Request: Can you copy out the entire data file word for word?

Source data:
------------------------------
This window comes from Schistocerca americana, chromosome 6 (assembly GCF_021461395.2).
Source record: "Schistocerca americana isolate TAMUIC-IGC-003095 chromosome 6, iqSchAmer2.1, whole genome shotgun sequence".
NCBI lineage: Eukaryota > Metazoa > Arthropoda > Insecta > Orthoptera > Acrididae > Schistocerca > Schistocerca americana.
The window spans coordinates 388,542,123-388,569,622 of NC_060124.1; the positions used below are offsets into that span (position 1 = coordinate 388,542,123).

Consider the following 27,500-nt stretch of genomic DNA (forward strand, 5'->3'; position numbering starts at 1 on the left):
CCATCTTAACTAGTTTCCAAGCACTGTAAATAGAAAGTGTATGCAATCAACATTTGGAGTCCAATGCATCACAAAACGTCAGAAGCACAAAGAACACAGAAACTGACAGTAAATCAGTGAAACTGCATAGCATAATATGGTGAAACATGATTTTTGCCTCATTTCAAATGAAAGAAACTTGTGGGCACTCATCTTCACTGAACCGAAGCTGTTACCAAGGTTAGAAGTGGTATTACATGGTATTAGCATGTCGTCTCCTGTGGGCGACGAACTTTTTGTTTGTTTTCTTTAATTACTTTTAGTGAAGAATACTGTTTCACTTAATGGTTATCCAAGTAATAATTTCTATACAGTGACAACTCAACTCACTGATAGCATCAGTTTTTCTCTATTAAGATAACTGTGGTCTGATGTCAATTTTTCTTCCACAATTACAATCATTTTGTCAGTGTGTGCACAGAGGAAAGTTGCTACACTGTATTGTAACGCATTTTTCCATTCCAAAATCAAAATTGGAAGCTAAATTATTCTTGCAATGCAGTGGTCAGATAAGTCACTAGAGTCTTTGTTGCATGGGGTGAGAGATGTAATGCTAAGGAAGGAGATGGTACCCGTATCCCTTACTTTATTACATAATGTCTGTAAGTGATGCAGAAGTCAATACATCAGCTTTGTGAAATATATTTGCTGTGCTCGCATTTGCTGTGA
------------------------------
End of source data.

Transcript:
This window comes from Schistocerca americana, chromosome 6 (assembly GCF_021461395.2).
Source record: "Schistocerca americana isolate TAMUIC-IGC-003095 chromosome 6, iqSchAmer2.1, whole genome shotgun sequence".
NCBI lineage: Eukaryota > Metazoa > Arthropoda > Insecta > Orthoptera > Acrididae > Schistocerca > Schistocerca americana.
The window spans coordinates 388,542,123-388,569,622 of NC_060124.1; the positions used below are offsets into that span (position 1 = coordinate 388,542,123).

Consider the following 27,500-nt stretch of genomic DNA (forward strand, 5'->3'; position numbering starts at 1 on the left):
CCATCTTAACTAGTTTCCAAGCACTGTAAATAGAAAGTGTATGCAATCAACATTTGGAGTCCAATGCATCACAAAACGTCAGAAGCACAAAGAACACAGAAACTGACAGTAAATCAGTGAAACTGCATAGCATAATATGGTGAAACATGATTTTTGCCTCATTTCAAATGAAAGAAACTTGTGGGCACTCATCTTCACTGAACCGAAGCTGTTACCAAGGTTAGAAGTGGTATTACATGGTATTAGCATGTCGTCTCCTGTGGGCGACGAACTTTTTGTTTGTTTTCTTTAATTACTTTTAGTGAAGAATACTGTTTCACTTAATGGTTATCCAAGTAATAATTTCTATACAGTGACAACTCAACTCACTGATAGCATCAGTTTTTCTCTATTAAGATAACTGTGGTCTGATGTCAATTTTTCTTCCACAATTACAATCATTTTGTCAGTGTGTGCACAGAGGAAAGTTGCTACACTGTATTGTAACGCATTTTTCCATTCCAAAATCAAAATTGGAAGCTAAATTATTCTTGCAATGCAGTGGTCAGATAAGTCACTAGAGTCTTTGTTGCATGGGGTGAGAGATGTAATGCTAAGGAAGGAGATGGTACCCGTATCCCTTACTTTATTACATAATGTCTGTAAGTGATGCAGAAGTCAATACATCAGCTTTGTGAAATATATTTGCTGTGCTCGCATTTGCTGTGA